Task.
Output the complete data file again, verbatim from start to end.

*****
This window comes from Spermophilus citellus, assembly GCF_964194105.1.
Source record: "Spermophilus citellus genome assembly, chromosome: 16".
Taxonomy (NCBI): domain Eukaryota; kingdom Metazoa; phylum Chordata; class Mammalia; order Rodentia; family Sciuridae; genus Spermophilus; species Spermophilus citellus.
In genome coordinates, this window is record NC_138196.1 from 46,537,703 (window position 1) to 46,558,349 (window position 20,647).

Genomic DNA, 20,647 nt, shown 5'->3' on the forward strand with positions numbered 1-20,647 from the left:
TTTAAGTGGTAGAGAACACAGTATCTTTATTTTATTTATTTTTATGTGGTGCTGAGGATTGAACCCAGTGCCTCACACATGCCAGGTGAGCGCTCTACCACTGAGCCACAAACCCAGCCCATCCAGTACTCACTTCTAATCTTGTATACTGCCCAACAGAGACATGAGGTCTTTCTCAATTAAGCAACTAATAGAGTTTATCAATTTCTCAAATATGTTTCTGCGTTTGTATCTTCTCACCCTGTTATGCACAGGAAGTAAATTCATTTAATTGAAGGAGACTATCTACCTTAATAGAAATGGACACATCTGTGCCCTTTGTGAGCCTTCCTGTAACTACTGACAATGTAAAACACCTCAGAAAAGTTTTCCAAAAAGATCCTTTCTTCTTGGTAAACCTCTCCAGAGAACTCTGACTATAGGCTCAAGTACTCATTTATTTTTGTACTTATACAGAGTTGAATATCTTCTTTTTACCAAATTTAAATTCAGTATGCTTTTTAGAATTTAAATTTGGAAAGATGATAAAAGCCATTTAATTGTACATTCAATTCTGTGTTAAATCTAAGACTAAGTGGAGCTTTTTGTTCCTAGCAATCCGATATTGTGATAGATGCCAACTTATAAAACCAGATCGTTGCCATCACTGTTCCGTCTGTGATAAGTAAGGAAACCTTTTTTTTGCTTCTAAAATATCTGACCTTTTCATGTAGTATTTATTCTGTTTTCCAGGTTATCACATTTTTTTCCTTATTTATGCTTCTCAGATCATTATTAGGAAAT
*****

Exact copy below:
This window comes from Spermophilus citellus, assembly GCF_964194105.1.
Source record: "Spermophilus citellus genome assembly, chromosome: 16".
Taxonomy (NCBI): domain Eukaryota; kingdom Metazoa; phylum Chordata; class Mammalia; order Rodentia; family Sciuridae; genus Spermophilus; species Spermophilus citellus.
In genome coordinates, this window is record NC_138196.1 from 46,537,703 (window position 1) to 46,558,349 (window position 20,647).

Genomic DNA, 20,647 nt, shown 5'->3' on the forward strand with positions numbered 1-20,647 from the left:
TTTAAGTGGTAGAGAACACAGTATCTTTATTTTATTTATTTTTATGTGGTGCTGAGGATTGAACCCAGTGCCTCACACATGCCAGGTGAGCGCTCTACCACTGAGCCACAAACCCAGCCCATCCAGTACTCACTTCTAATCTTGTATACTGCCCAACAGAGACATGAGGTCTTTCTCAATTAAGCAACTAATAGAGTTTATCAATTTCTCAAATATGTTTCTGCGTTTGTATCTTCTCACCCTGTTATGCACAGGAAGTAAATTCATTTAATTGAAGGAGACTATCTACCTTAATAGAAATGGACACATCTGTGCCCTTTGTGAGCCTTCCTGTAACTACTGACAATGTAAAACACCTCAGAAAAGTTTTCCAAAAAGATCCTTTCTTCTTGGTAAACCTCTCCAGAGAACTCTGACTATAGGCTCAAGTACTCATTTATTTTTGTACTTATACAGAGTTGAATATCTTCTTTTTACCAAATTTAAATTCAGTATGCTTTTTAGAATTTAAATTTGGAAAGATGATAAAAGCCATTTAATTGTACATTCAATTCTGTGTTAAATCTAAGACTAAGTGGAGCTTTTTGTTCCTAGCAATCCGATATTGTGATAGATGCCAACTTATAAAACCAGATCGTTGCCATCACTGTTCCGTCTGTGATAAGTAAGGAAACCTTTTTTTTGCTTCTAAAATATCTGACCTTTTCATGTAGTATTTATTCTGTTTTCCAGGTTATCACATTTTTTTCCTTATTTATGCTTCTCAGATCATTATTAGGAAAT